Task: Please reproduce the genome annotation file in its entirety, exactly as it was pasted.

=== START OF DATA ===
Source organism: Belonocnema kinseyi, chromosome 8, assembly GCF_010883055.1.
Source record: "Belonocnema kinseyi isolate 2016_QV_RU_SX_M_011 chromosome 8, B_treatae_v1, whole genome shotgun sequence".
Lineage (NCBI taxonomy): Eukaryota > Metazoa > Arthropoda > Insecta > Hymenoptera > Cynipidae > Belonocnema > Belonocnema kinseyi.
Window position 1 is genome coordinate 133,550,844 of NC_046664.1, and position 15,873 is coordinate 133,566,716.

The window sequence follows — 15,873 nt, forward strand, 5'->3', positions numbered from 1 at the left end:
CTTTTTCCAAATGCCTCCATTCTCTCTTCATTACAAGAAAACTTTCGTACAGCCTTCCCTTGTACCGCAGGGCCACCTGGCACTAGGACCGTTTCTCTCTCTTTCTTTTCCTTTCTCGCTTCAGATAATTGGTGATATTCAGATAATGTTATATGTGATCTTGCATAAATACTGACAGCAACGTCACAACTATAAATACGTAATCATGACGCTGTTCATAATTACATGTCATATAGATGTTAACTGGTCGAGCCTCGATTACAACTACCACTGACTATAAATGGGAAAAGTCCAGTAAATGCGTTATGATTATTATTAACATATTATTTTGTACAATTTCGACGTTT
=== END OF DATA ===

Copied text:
Source organism: Belonocnema kinseyi, chromosome 8, assembly GCF_010883055.1.
Source record: "Belonocnema kinseyi isolate 2016_QV_RU_SX_M_011 chromosome 8, B_treatae_v1, whole genome shotgun sequence".
Lineage (NCBI taxonomy): Eukaryota > Metazoa > Arthropoda > Insecta > Hymenoptera > Cynipidae > Belonocnema > Belonocnema kinseyi.
Window position 1 is genome coordinate 133,550,844 of NC_046664.1, and position 15,873 is coordinate 133,566,716.

The window sequence follows — 15,873 nt, forward strand, 5'->3', positions numbered from 1 at the left end:
CTTTTTCCAAATGCCTCCATTCTCTCTTCATTACAAGAAAACTTTCGTACAGCCTTCCCTTGTACCGCAGGGCCACCTGGCACTAGGACCGTTTCTCTCTCTTTCTTTTCCTTTCTCGCTTCAGATAATTGGTGATATTCAGATAATGTTATATGTGATCTTGCATAAATACTGACAGCAACGTCACAACTATAAATACGTAATCATGACGCTGTTCATAATTACATGTCATATAGATGTTAACTGGTCGAGCCTCGATTACAACTACCACTGACTATAAATGGGAAAAGTCCAGTAAATGCGTTATGATTATTATTAACATATTATTTTGTACAATTTCGACGTTT